There won’t be many New Zealanders’ who didn’t follow the life and love of Murray Ball’s (1939-2017) Wal Footrot and the Dog in Footrot Flats. As Shaun Bamber wrote:
When I was 11, I bought a copy of Murray Ball’s first Footrot Flats book off a classmate at school for $2.50 and a pack of sandwiches. It’s sitting here beside me right now as I write these words.
I was already well familiar with The Dog, Wal and the rest of the Footrot crew by then of course – had in fact been almost obsessively collecting the anthologies ever since some relative or other got me one to read while recovering from getting my tonsils out.
And in a great blog looking at the history and reason for the popularity of Footrot Flats by Bob from Temuka wrote:
And that popularity was deserved, because it was a rich strip from a simpler, less media-saturated time. It did romanticise the rural lifestyle, but never hid the dirt and filth of the farmyard. Ball, who lived the life he drew about, could get into devilish detail on a rotting goat’s carcass, or a steaming pile of rank manure – everyday sights for the farmer, but endearingly shocking to everybody else. You could smell the silage in the ink, and that gave the strip a raw, sketchy vitality It was also wildly popular because the characters were so recognisable, (at least in NZ). There was the upright farmer, the hippie neighbour, the cheeky hussy, the stern Aunt and the pampered pet. And there was the Dog.
I have three comic strips cut from 1982 editions of the Wellington Evening Post. They are badly yellowed from years of hanging on my office wall. I don’t know if they were ever reprinted in the many Footrot Flats’ anthologies? So here is the Dog’s thoughts on mushrooms.
Walking in the wellington Botanic Garden today I saw this young Agrocybe parasitica. It was growing from a well decayed branch stub of titoki [Alectryon excelsus] on the Serpentine Way track behind the Dell.A guide to this blog
To better find your way around Spores, Moulds and Fungi I have added a couple of extra pages:
- Blogs – this is a numbered chronological list of all blogs I have written.
- Index – this is an alphabetical index of all Latin names for fungi used in the blog. There are active links to every blog where the name is mentioned and usually a photo as well.
- Readings – this is a chronological list of interesting web articles and blogs on fungi.
- Stuff – this is just interesting bits and pieces that I find.
The gentle rains of spring
It has been a bit of a wet spring so far this year in Wellington. Yesterday I took advantage in a break in the weather to get the rank grass mowed and a bit of tidying in the garden. This included pulling weeds out of the cracks in the concrete paths and steps.What’s that …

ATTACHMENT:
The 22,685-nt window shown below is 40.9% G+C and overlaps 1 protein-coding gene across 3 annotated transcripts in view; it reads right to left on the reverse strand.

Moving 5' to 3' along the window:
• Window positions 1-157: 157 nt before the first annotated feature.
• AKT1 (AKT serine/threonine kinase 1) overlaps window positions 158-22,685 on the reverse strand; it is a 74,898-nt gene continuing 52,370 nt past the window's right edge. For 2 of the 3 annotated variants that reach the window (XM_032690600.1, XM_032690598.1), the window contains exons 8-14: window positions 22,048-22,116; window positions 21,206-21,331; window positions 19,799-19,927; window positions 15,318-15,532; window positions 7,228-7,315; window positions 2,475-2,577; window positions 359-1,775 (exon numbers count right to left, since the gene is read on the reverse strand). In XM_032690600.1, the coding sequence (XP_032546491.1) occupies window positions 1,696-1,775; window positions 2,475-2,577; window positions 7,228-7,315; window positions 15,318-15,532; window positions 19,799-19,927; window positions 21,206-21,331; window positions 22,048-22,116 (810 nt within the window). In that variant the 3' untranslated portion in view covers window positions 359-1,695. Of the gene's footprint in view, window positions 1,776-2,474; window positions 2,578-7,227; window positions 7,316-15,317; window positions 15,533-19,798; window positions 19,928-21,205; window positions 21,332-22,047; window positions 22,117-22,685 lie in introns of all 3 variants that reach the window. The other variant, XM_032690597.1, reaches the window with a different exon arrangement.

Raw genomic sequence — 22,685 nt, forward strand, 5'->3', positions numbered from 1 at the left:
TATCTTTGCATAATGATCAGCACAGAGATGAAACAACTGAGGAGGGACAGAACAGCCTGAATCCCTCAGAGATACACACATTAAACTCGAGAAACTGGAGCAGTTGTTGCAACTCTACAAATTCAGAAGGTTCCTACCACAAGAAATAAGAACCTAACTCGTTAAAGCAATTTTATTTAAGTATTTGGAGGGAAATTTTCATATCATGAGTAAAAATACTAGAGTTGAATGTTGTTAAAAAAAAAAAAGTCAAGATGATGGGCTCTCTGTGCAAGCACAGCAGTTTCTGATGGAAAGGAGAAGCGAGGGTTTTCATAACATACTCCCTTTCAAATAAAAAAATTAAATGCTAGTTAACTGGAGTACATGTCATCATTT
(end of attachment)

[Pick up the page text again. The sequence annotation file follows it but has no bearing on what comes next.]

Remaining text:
As a pulled on the leaves of a young dandelion they broke away from the roots. Turning one of the leaves over in my hand I saw a circular black patch. My immediate thought it was a clutch of insect eggs. But looking closer I could see that it radial makings and of course that sparked my interest and I took it inside to have a closer look.Looking at it with a hand lens I recognised it straight away as the remains of the cap of a coprinoid mushroom. I have blogged about the larger coprinoid mushroom s before, e.g. see Coprinopsis atramentaria – The powerlifters of the fungal world, Coprinus microcephalus – Coprinus and the compost bin, and Parasola plicata – The drought has broken. Also check the Index of species for blogs on Coprinellus disseminates, Coprinellus micaceus, Coprinopsis lagopus, and Parasola leiocephala.
A bowl of dung
However there a many small species of coprinoid mushrooms that are less than 10 mm in diameter and may only be 10-20 mm tall. I saw these little coprinoids for the first time when studying dung fungi (coprhilous fungi) with Anne Bell. Ann is an expert in this ecological group and has published a beautiful book on New Zealand dung fungi.At that time I was incubating lumps of horse and sheep dung in glass bowls with a flat sheet of glass over the top to help maintain humidity. These little coprinoids would grow up from the dung surface and if they reached the glass cover the cap would adhere to the moisture on the glass. The mushroom would then collapse away leaving the cap to breakdown and only an image, consisting of black spores would remain on the glass.